Better modelling of physico-chemical processes in space

Until now, we didn’t know whether ice is physically separated from the dust or mixed with individual dust moieties,” explains Dr Alexey Potapov of the University of Jena. “We compared the spectra of laboratory-made silicates, water ice and their mixtures with astronomical spectra of protostellar envelopes and protoplanetary disks. We established that the spectra are congruent if silicate dust and water ice are mixed in these environments.”

Astrophysicists can gain valuable information from this data. “We need to understand different physical conditions in different astronomical environments, in order to improve the modelling of physico-chemical processes in space,” says Potapov. This result would enable researchers to better estimate the amount of material and to make more accurate statements about the temperatures in different regions of the interstellar and circumstellar media.


Water trapped in dust

Through experiments and comparisons, scientists at the University of Jena also observed what happens with water when the temperatures increase and the ice leaves the solid body to which it is bound and passes into the gas phase at about 180 Kelvin (-93 degrees Celsius).

Some water molecules are so strongly bound to the silicate that they remain on the surface or inside dust particles,” says Potapov. “We suspect that such ‘trapped water’ also exists on or in dust particles in space. At least that is what is suggested by the comparison between the spectra obtained from the laboratory experiments and those in what is called the diffuse interstellar medium. We found clear indications that trapped water molecules exist there.”

The existence of such solid-state water suggests that complex molecules may also be present on the dust particles in the diffuse interstellar medium. If water is present on such particles, it is not a very long way to complex organic molecules, for example. This is because the dust particles usually consist of carbon, among other things, which, in combination with water and under the influence of ultraviolet radiation such as that found in the environment, promotes the formation of methanol, for example. Organic compounds have already been observed in these regions of the interstellar medium, but until now it has not been known where they originated.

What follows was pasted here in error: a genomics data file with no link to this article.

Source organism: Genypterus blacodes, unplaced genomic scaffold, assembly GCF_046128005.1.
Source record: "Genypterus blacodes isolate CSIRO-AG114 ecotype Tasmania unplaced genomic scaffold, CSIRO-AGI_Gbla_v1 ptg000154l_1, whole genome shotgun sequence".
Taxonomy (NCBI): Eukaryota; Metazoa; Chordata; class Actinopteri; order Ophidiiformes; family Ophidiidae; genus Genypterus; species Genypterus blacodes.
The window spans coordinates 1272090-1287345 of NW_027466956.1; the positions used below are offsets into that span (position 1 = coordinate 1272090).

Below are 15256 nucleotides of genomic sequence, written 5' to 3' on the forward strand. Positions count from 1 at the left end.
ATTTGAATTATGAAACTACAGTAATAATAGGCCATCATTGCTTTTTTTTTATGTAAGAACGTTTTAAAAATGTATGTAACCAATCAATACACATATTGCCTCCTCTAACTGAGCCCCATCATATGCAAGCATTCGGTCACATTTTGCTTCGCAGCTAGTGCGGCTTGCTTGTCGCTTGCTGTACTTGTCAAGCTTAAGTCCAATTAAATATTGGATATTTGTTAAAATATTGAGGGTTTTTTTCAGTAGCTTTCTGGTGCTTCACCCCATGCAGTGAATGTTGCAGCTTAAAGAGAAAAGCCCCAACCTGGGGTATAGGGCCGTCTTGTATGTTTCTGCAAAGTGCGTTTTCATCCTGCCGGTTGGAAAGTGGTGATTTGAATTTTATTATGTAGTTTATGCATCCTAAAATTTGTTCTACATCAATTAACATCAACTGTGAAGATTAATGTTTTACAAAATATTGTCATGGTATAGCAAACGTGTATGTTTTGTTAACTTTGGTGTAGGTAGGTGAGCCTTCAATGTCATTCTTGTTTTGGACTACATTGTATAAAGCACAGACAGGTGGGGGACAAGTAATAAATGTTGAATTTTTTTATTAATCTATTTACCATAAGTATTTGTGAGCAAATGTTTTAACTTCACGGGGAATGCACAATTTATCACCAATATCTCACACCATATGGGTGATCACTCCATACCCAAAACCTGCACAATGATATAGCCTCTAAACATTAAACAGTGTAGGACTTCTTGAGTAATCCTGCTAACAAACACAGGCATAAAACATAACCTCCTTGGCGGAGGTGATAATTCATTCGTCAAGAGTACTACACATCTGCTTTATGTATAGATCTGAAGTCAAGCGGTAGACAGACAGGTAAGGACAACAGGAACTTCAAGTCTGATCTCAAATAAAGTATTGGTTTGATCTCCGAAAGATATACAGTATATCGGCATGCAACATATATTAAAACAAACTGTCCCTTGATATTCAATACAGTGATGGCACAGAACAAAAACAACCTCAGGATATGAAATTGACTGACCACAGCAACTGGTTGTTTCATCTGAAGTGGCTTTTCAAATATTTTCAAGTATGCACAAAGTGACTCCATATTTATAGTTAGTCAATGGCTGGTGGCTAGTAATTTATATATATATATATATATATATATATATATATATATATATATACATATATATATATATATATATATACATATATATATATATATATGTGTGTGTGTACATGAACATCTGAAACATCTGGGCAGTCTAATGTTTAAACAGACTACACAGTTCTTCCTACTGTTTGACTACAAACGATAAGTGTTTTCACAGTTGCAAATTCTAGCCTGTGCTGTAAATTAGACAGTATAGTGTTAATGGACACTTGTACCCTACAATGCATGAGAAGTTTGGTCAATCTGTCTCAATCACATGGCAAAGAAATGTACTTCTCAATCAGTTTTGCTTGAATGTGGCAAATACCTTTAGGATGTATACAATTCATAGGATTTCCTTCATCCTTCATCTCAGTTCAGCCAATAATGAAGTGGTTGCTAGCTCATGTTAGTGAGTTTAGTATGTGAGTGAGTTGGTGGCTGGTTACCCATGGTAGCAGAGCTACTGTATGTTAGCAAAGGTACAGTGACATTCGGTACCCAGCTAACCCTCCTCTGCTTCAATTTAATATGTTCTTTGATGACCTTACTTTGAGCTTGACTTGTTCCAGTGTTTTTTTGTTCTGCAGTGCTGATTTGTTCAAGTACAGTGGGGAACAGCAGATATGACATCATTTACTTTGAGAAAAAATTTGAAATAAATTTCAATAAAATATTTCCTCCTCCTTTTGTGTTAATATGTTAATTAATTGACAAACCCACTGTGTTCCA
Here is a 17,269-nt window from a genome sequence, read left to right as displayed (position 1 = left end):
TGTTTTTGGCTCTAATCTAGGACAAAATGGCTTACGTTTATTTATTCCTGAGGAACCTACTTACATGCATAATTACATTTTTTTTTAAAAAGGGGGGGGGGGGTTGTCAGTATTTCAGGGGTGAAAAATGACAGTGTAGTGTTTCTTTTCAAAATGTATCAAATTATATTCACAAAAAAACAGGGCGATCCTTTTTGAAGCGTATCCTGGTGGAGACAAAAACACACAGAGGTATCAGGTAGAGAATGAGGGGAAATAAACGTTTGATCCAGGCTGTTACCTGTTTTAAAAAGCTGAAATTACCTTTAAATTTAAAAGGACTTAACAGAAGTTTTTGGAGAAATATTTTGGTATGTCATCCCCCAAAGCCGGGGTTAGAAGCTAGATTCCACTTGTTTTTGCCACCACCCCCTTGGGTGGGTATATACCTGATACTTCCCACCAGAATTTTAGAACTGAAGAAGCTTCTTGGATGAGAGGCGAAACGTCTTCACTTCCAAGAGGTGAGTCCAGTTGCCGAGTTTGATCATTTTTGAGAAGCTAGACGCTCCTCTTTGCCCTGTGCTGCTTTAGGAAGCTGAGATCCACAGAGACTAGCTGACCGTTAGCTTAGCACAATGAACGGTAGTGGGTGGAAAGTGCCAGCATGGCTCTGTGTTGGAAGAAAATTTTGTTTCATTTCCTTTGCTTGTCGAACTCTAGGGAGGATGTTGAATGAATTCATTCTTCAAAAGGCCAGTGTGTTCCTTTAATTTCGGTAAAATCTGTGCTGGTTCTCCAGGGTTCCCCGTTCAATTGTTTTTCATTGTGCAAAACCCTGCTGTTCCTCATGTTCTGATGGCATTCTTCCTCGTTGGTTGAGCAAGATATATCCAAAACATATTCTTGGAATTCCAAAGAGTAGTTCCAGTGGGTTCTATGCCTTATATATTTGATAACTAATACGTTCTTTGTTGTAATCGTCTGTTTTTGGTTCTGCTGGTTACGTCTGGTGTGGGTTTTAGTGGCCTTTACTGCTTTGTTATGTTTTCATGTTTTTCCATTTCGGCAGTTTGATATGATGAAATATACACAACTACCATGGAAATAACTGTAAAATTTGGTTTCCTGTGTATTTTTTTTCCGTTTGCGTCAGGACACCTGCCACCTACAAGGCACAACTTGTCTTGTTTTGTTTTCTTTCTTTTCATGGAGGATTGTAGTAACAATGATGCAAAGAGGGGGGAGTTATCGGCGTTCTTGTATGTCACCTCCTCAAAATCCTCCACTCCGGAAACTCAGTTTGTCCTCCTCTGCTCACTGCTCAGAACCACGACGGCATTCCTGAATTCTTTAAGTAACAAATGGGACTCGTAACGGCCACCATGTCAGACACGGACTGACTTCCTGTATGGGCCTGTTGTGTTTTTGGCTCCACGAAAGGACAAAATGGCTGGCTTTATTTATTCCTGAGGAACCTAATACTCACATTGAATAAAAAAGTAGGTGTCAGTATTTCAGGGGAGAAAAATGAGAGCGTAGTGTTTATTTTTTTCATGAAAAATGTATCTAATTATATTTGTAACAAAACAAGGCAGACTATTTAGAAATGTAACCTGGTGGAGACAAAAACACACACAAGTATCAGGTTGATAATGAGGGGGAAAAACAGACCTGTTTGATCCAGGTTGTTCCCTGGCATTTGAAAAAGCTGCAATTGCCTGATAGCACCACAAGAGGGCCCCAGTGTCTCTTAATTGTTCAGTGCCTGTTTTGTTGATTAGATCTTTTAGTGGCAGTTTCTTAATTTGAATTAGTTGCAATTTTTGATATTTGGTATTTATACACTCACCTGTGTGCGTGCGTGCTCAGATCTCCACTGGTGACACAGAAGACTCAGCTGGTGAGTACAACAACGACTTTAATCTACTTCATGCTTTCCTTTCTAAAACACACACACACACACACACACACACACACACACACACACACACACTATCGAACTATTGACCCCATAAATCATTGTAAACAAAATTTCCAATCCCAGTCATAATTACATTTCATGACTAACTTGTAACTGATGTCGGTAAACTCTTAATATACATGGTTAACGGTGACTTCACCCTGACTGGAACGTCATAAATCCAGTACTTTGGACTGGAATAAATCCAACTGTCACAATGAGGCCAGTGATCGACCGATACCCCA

The presence of solid-state water can also answer questions about another element: although we know the amount of oxygen in the interstellar medium, we previously had no information about where exactly around a third of it is located. The new research results suggest that the solid-state water in silicates is a hidden reservoir of oxygen.

Does solid-state water help in the formation of planets?

In addition, the “trapped water” can help in understanding how the dust accumulates, as it could promote the sticking together of smaller particles to form larger particles. This effect may even work in planet formation. “If we succeed in proving that ‘trapped water’ existed – or could exist – in building blocks of the Earth, there might possibly even be new answers to the question of how water came to Earth,” says Alexey Potapov. But as yet, these are only suppositions that the Jena researchers want to pursue in the future.

[1] ESA/PACS/SPIRE/Martin Hennemann & Frédérique Motte, Laboratoire AIM Paris-Saclay, CEA/Irfu – CNRS/INSU – Univ. Paris Diderot, France


Original publication:
A. Potapov, J. Bouwman, C. Jäger, Th. Henning (2020): Dust/ice mixing in cold regions and solid-state water in the diffuse interstellar medium, Nature astronomy 


Press release from the Friedrich Schiller University Jena